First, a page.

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Avoiding common bicycle accident scenarios: Tips for Springfield cyclists

963955_rollin.jpgRecent research suggests that more and more Americans are using bicycles as their regular method of transportation, citing factors like economic benefits, health advantages and the impact on the environment. Spring is here, and our Springfield personal injury lawyers want to encourage all motorists to share the road safely with bicyclists. We also recommend that cyclists take certain precautions to avoid auto accidents.

Avoiding Missouri bicycle accidents: Common scenarios in collisions involving bicycles and motor vehicles

Scenario 1: A driver pulls out of a side street or driveway on the right and either (1) strikes an oncoming cyclist or (2) pulls out in front of the cyclist, forcing the bicycle to strike the vehicle.
Avoiding this accident: It can be difficult for drivers to see bicycles coming straight towards them, so this kind of collision is fairly common. Be sure to ride with traffic rather than against it - after all, drivers won't be looking for traffic coming from the wrong direction. Also, using a headlight - even during the day - can help make cyclists more visible. If you're afraid a driver doesn't see you, consider waving your arm from side to side as you approach the vehicle - the side-to-side motion is easier for drivers to detect. And if all else fails, slow down enough so that you can stop if needed. It might be an annoyance, but it's far better to be annoyed than to be involved in an auto accident.

Scenario 2: A bicyclist moves slightly to the left to avoid a roadway obstruction and is rear-ended by a motor vehicle approaching from the behind.
Avoiding this accident: Don't shift into the traffic lane without checking for vehicles approaching behind you. Many cyclists use mirrors (attached to their handlebars, helmets or glasses) so they don't have to physically turn to check. Always signal before you move left, even if the movement is slight - some drivers don't allow extra space for cyclists, so shifting even an inch or two can put you at risk of being rear-ended.

Scenario 3: The driver of a parked vehicle opens his or her door right in front of an oncoming bicyclist.
Avoiding this accident: Unfortunately, this kind of collision happens frequently in metropolitan areas, where bike lanes tend to be placed as far to the right as possible. Cyclists use the term "door zone" to refer to the three to five-foot space in which a bicycle is in danger of being struck by a vehicle's door. To protect yourself, ride far enough to the left so that you won't be struck by a suddenly-opened door. It may mean that you have to ride in the traffic lane briefly, but you're less likely to be involved in an accident. Again, be mindful of other vehicles as you shift to the left.

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Newly Released Data Reiterates Risks of Bicycle Accidents in Springfield, Missouri and Elsewhere

The National Highway Traffic Safety Administration (NHTSA) has released its latest information illustrating the dangers of being involved in a bicycle accident in Springfield, Missouri and elsewhere in the United States.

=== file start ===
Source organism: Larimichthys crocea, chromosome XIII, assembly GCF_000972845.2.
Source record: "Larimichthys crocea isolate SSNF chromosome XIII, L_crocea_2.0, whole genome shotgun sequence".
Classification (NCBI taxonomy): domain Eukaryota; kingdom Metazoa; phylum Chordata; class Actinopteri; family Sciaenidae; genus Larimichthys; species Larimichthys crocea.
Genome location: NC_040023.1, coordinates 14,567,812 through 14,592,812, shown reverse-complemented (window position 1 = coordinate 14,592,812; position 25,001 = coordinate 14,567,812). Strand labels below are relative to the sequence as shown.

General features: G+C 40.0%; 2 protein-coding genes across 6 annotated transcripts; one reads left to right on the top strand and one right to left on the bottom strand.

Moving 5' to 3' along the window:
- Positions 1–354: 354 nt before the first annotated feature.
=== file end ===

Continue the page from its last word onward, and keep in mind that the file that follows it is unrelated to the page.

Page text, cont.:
In the U.S., 630 bicyclists were killed in 2009 because of traffic accidents. Another 51,000 suffered injuries from these incidents.

Our Springfield car accident attorneys recognize the dangers of bicycling on our Missouri roads, especially during the spring and summer months when traffic increases significantly. Even though the number of bicycle fatalities decreased from 2008 to 2009 by 12 percent, the roadway is still a very dangerous place for our two-wheeled travelers.

The NHTSA's release reports that 70 percent of the bicycle fatalities that occurred in 2009 happened in urban areas and non-intersections. This number jumped 5 percent from 2008 calculations.

Roughly 75 percent of bicycle fatalities happened during the daytime hours, between 4:00 a.m. and 8:00 p.m. This is also an increase from the previous year -- 6 percent.

The Missouri Bicycle and Pedestrian Federation urges bicyclists to enroll in Bike Education Classes to help decrease your risks of a serious accident.

Ken Kifer's Bike Page would like to tell you about these common mistakes that bicyclists make. Making tiny adjustments can help you increase your safety on our roadways:

-Making your seat too low. Folded legs are more likely to result in cramping. Just as you shouldn't drive while fatigued, you shouldn't bike that way either. Make sure your bike is positioned comfortably for your size and weight. Make sure your leg can fully extend when pedaling.

-Be sure to stop for stop signs and follow all of the other road rules that motorists do. As a biker, you are to abide by the same laws as a motor-vehicle driver. This goes for red lights as well. By Missouri state and local law, bicyclists are allowed to use the road and by law they have the same rights and duties as other drivers.

-Be sure you're riding in the correct lane. Always ride with traffic, never against it. Avoid riding on sidewalks. Sometimes sidewalks can be more dangerous than the roadway because of pedestrian congestion.

-Make sure your headlight and taillight is working. These lights help you to be more visible to motorists during the evening hours. Also, remember to wear light colored clothing. Every little bit helps. Do as much as you can to be seen by motorists.

For your enjoyment, a complete list of Missouri bicycle trails and trail maps can be found on the Missouri Bicycle and Pedestrian Federation website.

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